10 Crucial Things That Result From Einstein’s Theories of Relativity

 Elizabeth Landau of NASA –

Over one hundred years ago, on May 29, 1919, astronomers observed a total solar eclipse in an ambitious effort to test Albert Einstein’s general theory of relativity by seeing it in action. Essentially, Einstein thought space and time were intertwined in an infinite “fabric,” like an outstretched blanket. A massive object such as the Sun bends the spacetime blanket with its gravity, such that light no longer travels in a straight line as it passes by the Sun.

This means the apparent positions of background stars seen close to the Sun in the sky — including during a solar eclipse — should seem slightly shifted in the absence of the Sun, because the Sun’s gravity bends light. But until the eclipse experiment, no one was able to test Einstein’s theory of general relativity, as no one could see stars near the Sun in the daytime otherwise.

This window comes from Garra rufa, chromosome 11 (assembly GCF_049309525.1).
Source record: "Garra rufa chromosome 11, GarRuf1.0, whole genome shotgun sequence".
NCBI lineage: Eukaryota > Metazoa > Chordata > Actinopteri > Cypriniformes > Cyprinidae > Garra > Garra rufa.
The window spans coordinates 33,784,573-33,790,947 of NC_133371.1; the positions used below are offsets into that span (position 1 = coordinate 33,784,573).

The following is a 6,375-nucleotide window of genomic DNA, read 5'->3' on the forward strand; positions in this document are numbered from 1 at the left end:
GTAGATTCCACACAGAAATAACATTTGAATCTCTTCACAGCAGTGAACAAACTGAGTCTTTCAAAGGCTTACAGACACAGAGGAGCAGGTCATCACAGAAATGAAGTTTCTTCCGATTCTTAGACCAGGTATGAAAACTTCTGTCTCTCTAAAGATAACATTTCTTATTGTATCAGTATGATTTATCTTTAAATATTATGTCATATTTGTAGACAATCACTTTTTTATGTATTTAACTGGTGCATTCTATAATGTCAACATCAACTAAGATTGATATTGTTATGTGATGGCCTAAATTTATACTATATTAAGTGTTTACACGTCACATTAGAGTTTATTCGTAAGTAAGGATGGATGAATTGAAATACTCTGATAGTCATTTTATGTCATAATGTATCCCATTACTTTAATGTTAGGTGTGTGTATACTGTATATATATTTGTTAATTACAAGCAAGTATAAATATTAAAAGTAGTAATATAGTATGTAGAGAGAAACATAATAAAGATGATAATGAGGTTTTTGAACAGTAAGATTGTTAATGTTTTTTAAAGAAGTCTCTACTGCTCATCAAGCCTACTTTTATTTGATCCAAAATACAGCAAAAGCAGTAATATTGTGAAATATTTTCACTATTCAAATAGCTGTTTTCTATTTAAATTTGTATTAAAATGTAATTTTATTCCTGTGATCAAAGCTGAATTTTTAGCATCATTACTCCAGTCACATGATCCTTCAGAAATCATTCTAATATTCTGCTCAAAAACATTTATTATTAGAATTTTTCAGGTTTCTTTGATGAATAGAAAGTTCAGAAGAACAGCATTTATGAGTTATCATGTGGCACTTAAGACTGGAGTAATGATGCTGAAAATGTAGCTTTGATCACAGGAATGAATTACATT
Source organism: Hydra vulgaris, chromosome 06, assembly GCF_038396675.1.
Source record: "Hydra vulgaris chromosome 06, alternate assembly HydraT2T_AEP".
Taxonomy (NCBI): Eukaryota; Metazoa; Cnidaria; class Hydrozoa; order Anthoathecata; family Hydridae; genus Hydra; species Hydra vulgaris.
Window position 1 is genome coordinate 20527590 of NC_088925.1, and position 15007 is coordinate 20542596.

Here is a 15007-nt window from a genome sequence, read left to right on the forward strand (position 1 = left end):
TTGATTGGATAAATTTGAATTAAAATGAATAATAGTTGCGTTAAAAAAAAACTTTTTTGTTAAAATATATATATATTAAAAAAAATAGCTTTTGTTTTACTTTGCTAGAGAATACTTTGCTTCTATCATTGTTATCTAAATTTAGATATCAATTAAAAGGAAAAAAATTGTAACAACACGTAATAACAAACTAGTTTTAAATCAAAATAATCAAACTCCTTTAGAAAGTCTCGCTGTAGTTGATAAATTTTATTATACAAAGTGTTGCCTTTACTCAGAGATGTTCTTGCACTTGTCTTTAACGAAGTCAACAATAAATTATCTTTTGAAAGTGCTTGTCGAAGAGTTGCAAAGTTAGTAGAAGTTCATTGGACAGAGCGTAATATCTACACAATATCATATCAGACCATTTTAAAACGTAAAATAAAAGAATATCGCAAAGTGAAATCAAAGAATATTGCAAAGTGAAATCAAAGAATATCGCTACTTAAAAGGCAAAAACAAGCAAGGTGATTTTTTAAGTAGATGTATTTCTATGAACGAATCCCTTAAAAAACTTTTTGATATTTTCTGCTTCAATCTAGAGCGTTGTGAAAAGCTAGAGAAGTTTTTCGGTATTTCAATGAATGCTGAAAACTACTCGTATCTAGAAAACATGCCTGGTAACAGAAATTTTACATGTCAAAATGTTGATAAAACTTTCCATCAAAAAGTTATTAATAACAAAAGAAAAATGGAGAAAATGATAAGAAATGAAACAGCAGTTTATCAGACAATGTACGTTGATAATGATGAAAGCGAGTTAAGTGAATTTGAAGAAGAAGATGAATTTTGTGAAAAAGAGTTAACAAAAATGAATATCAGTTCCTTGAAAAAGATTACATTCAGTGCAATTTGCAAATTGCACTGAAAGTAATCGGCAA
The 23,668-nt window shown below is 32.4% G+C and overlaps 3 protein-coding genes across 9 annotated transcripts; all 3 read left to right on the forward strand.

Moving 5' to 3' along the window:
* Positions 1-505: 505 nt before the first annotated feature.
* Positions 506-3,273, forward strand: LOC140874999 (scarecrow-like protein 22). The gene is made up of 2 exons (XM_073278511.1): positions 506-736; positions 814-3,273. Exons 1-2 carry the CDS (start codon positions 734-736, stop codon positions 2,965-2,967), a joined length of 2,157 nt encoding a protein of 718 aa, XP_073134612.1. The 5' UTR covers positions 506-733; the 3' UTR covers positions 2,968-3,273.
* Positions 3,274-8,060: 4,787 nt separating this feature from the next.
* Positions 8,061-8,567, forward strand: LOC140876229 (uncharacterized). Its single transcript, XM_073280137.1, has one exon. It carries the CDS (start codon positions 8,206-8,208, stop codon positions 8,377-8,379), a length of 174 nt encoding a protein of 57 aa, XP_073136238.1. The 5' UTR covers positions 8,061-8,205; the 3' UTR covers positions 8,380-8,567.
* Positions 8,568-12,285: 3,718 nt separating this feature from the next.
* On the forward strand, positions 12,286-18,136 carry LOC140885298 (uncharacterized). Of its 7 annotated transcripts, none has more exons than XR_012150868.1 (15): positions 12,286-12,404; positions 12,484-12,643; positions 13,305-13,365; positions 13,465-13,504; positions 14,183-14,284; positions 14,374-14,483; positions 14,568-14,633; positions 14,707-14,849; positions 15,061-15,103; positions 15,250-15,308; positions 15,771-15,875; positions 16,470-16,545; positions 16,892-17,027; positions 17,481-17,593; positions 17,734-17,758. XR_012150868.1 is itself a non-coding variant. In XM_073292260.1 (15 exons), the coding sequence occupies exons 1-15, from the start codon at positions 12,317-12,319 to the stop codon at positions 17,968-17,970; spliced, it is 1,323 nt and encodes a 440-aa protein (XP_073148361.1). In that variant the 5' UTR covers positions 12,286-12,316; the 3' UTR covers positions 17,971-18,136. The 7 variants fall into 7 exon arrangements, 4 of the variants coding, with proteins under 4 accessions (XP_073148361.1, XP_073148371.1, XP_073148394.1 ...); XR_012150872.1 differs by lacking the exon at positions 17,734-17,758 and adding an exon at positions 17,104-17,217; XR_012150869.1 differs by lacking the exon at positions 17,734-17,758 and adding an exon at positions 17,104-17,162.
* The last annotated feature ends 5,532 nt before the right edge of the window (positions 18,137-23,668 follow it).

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About Radnor Reports

Ken Feltman is past-president of the International Association of Political Consultants and the American League of Lobbyists. He is retired chairman of Radnor Inc., an international political consulting and government relations firm in Washington, D.C. Known as a coalition builder, he has participated in election campaigns and legislative efforts in the United States and several other countries.
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